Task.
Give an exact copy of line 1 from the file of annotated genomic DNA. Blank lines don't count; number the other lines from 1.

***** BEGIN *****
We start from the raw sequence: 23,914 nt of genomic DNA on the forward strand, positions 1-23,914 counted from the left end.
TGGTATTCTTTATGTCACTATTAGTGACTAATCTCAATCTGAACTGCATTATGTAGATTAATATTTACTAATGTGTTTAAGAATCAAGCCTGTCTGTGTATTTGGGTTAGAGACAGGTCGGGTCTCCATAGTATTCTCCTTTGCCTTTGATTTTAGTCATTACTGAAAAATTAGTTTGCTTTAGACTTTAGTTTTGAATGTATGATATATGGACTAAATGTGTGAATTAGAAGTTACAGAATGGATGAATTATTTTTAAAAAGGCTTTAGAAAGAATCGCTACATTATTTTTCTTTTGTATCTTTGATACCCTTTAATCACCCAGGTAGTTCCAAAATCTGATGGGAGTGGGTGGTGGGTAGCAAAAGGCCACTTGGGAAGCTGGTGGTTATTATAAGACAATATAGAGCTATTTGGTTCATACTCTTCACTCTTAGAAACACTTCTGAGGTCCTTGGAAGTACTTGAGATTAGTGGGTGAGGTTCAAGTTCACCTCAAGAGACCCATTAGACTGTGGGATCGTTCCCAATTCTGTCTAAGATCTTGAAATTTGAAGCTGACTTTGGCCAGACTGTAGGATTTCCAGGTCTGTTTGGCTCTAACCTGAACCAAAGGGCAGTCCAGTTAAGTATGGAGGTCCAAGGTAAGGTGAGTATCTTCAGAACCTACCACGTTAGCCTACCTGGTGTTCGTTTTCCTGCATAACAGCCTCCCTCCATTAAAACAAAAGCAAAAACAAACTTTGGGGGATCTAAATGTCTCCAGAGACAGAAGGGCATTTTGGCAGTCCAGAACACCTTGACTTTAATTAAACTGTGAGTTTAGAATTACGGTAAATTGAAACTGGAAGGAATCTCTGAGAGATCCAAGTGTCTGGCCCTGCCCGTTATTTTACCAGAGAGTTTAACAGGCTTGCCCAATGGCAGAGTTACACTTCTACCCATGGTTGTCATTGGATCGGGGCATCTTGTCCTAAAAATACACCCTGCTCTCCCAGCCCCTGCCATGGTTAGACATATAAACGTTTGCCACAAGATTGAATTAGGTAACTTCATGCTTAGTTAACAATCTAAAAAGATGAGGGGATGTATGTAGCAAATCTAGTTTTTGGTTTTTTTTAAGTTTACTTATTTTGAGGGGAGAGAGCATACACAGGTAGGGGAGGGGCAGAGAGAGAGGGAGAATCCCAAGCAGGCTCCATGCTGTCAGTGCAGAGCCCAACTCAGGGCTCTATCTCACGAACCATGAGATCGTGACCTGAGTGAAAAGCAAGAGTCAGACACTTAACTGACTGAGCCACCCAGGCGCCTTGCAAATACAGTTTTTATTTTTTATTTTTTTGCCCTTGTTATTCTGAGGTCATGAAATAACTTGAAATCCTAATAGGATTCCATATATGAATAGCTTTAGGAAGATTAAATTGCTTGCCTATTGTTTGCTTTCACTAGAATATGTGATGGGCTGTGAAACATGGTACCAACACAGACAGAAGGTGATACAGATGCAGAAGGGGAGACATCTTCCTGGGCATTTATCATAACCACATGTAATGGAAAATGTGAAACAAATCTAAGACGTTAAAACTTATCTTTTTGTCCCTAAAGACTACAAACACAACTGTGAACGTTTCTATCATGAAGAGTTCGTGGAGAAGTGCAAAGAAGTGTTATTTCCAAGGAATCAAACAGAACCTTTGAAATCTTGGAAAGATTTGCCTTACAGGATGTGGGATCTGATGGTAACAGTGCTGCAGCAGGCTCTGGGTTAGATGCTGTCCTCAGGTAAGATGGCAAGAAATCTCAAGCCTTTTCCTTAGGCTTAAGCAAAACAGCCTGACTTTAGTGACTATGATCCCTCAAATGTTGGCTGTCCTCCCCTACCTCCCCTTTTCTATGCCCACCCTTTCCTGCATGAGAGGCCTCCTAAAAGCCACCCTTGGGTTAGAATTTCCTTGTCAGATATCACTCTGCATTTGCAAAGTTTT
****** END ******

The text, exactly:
We start from the raw sequence: 23,914 nt of genomic DNA on the forward strand, positions 1-23,914 counted from the left end.